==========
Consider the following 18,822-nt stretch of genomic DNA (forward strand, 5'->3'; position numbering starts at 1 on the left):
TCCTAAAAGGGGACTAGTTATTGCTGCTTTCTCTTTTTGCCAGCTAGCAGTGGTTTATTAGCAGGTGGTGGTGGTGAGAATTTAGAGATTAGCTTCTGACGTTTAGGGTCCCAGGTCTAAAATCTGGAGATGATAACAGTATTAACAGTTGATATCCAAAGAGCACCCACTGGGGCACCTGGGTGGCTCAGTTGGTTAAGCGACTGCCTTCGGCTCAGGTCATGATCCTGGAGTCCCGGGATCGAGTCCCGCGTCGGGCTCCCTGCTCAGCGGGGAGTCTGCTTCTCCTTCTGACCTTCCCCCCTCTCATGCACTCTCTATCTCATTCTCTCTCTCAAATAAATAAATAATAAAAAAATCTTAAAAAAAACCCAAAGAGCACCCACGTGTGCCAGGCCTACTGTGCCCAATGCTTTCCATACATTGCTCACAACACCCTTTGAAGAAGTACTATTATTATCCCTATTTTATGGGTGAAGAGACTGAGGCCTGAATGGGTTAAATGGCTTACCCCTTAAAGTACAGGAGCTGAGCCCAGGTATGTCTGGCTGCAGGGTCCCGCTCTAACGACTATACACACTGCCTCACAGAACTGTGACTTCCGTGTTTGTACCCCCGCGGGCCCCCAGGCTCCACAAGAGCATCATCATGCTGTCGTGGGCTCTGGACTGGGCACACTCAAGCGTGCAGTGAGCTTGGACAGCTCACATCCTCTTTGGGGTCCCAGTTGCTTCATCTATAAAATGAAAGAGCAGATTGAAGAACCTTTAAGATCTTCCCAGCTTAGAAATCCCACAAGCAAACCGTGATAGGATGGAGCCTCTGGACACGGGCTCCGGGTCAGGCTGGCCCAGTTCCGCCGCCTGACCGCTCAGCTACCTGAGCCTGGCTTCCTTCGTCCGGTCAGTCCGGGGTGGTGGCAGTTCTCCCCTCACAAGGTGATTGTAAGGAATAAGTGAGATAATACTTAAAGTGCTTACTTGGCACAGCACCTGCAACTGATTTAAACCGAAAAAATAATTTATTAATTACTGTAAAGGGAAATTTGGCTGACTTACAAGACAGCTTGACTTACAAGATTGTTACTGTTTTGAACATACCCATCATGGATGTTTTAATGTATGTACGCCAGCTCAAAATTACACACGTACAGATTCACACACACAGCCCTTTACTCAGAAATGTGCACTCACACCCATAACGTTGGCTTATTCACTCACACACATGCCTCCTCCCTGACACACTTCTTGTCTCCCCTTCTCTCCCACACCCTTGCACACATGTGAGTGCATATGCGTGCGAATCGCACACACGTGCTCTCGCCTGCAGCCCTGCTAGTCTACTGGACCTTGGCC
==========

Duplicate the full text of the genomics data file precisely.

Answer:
Consider the following 18,822-nt stretch of genomic DNA (forward strand, 5'->3'; position numbering starts at 1 on the left):
TCCTAAAAGGGGACTAGTTATTGCTGCTTTCTCTTTTTGCCAGCTAGCAGTGGTTTATTAGCAGGTGGTGGTGGTGAGAATTTAGAGATTAGCTTCTGACGTTTAGGGTCCCAGGTCTAAAATCTGGAGATGATAACAGTATTAACAGTTGATATCCAAAGAGCACCCACTGGGGCACCTGGGTGGCTCAGTTGGTTAAGCGACTGCCTTCGGCTCAGGTCATGATCCTGGAGTCCCGGGATCGAGTCCCGCGTCGGGCTCCCTGCTCAGCGGGGAGTCTGCTTCTCCTTCTGACCTTCCCCCCTCTCATGCACTCTCTATCTCATTCTCTCTCTCAAATAAATAAATAATAAAAAAATCTTAAAAAAAACCCAAAGAGCACCCACGTGTGCCAGGCCTACTGTGCCCAATGCTTTCCATACATTGCTCACAACACCCTTTGAAGAAGTACTATTATTATCCCTATTTTATGGGTGAAGAGACTGAGGCCTGAATGGGTTAAATGGCTTACCCCTTAAAGTACAGGAGCTGAGCCCAGGTATGTCTGGCTGCAGGGTCCCGCTCTAACGACTATACACACTGCCTCACAGAACTGTGACTTCCGTGTTTGTACCCCCGCGGGCCCCCAGGCTCCACAAGAGCATCATCATGCTGTCGTGGGCTCTGGACTGGGCACACTCAAGCGTGCAGTGAGCTTGGACAGCTCACATCCTCTTTGGGGTCCCAGTTGCTTCATCTATAAAATGAAAGAGCAGATTGAAGAACCTTTAAGATCTTCCCAGCTTAGAAATCCCACAAGCAAACCGTGATAGGATGGAGCCTCTGGACACGGGCTCCGGGTCAGGCTGGCCCAGTTCCGCCGCCTGACCGCTCAGCTACCTGAGCCTGGCTTCCTTCGTCCGGTCAGTCCGGGGTGGTGGCAGTTCTCCCCTCACAAGGTGATTGTAAGGAATAAGTGAGATAATACTTAAAGTGCTTACTTGGCACAGCACCTGCAACTGATTTAAACCGAAAAAATAATTTATTAATTACTGTAAAGGGAAATTTGGCTGACTTACAAGACAGCTTGACTTACAAGATTGTTACTGTTTTGAACATACCCATCATGGATGTTTTAATGTATGTACGCCAGCTCAAAATTACACACGTACAGATTCACACACACAGCCCTTTACTCAGAAATGTGCACTCACACCCATAACGTTGGCTTATTCACTCACACACATGCCTCCTCCCTGACACACTTCTTGTCTCCCCTTCTCTCCCACACCCTTGCACACATGTGAGTGCATATGCGTGCGAATCGCACACACGTGCTCTCGCCTGCAGCCCTGCTAGTCTACTGGACCTTGGCC